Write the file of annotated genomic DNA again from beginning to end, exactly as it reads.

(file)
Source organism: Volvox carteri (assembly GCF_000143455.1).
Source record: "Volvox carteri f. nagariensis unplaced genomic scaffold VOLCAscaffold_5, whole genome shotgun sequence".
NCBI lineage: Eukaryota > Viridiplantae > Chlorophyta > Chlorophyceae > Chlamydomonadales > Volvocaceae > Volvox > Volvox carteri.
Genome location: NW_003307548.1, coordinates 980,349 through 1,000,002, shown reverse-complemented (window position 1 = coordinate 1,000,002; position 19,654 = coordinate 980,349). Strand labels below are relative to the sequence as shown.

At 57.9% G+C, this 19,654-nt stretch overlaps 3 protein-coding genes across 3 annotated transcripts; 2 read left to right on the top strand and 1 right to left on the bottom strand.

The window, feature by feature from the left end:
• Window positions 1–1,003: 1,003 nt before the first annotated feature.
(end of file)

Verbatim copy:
Source organism: Volvox carteri (assembly GCF_000143455.1).
Source record: "Volvox carteri f. nagariensis unplaced genomic scaffold VOLCAscaffold_5, whole genome shotgun sequence".
NCBI lineage: Eukaryota > Viridiplantae > Chlorophyta > Chlorophyceae > Chlamydomonadales > Volvocaceae > Volvox > Volvox carteri.
Genome location: NW_003307548.1, coordinates 980,349 through 1,000,002, shown reverse-complemented (window position 1 = coordinate 1,000,002; position 19,654 = coordinate 980,349). Strand labels below are relative to the sequence as shown.

At 57.9% G+C, this 19,654-nt stretch overlaps 3 protein-coding genes across 3 annotated transcripts; 2 read left to right on the top strand and 1 right to left on the bottom strand.

The window, feature by feature from the left end:
• Window positions 1–1,003: 1,003 nt before the first annotated feature.